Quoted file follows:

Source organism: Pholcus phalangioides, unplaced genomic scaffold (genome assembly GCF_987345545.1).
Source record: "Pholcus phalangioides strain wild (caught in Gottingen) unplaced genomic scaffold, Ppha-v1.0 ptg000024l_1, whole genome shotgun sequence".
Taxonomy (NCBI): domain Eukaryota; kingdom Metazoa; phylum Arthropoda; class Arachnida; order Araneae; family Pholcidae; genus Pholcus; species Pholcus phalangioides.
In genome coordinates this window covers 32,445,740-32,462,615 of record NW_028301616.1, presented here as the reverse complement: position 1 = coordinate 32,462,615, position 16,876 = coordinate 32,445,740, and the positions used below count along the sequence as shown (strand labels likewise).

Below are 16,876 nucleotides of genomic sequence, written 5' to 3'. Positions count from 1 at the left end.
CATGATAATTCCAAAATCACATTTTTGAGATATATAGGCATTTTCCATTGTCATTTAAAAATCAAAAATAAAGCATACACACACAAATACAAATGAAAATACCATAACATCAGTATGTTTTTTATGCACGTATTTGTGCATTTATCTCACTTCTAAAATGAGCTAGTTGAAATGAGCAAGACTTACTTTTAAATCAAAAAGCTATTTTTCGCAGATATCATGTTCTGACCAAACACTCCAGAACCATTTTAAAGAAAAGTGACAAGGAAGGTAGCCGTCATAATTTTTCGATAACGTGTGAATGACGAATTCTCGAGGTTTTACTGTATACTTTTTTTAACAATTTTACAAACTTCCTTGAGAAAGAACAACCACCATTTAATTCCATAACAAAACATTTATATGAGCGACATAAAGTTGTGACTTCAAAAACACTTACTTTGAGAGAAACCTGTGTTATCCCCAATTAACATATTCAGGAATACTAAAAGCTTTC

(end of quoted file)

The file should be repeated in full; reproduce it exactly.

Source organism: Pholcus phalangioides, unplaced genomic scaffold (genome assembly GCF_987345545.1).
Source record: "Pholcus phalangioides strain wild (caught in Gottingen) unplaced genomic scaffold, Ppha-v1.0 ptg000024l_1, whole genome shotgun sequence".
Taxonomy (NCBI): domain Eukaryota; kingdom Metazoa; phylum Arthropoda; class Arachnida; order Araneae; family Pholcidae; genus Pholcus; species Pholcus phalangioides.
In genome coordinates this window covers 32,445,740-32,462,615 of record NW_028301616.1, presented here as the reverse complement: position 1 = coordinate 32,462,615, position 16,876 = coordinate 32,445,740, and the positions used below count along the sequence as shown (strand labels likewise).

Below are 16,876 nucleotides of genomic sequence, written 5' to 3'. Positions count from 1 at the left end.
CATGATAATTCCAAAATCACATTTTTGAGATATATAGGCATTTTCCATTGTCATTTAAAAATCAAAAATAAAGCATACACACACAAATACAAATGAAAATACCATAACATCAGTATGTTTTTTATGCACGTATTTGTGCATTTATCTCACTTCTAAAATGAGCTAGTTGAAATGAGCAAGACTTACTTTTAAATCAAAAAGCTATTTTTCGCAGATATCATGTTCTGACCAAACACTCCAGAACCATTTTAAAGAAAAGTGACAAGGAAGGTAGCCGTCATAATTTTTCGATAACGTGTGAATGACGAATTCTCGAGGTTTTACTGTATACTTTTTTTAACAATTTTACAAACTTCCTTGAGAAAGAACAACCACCATTTAATTCCATAACAAAACATTTATATGAGCGACATAAAGTTGTGACTTCAAAAACACTTACTTTGAGAGAAACCTGTGTTATCCCCAATTAACATATTCAGGAATACTAAAAGCTTTC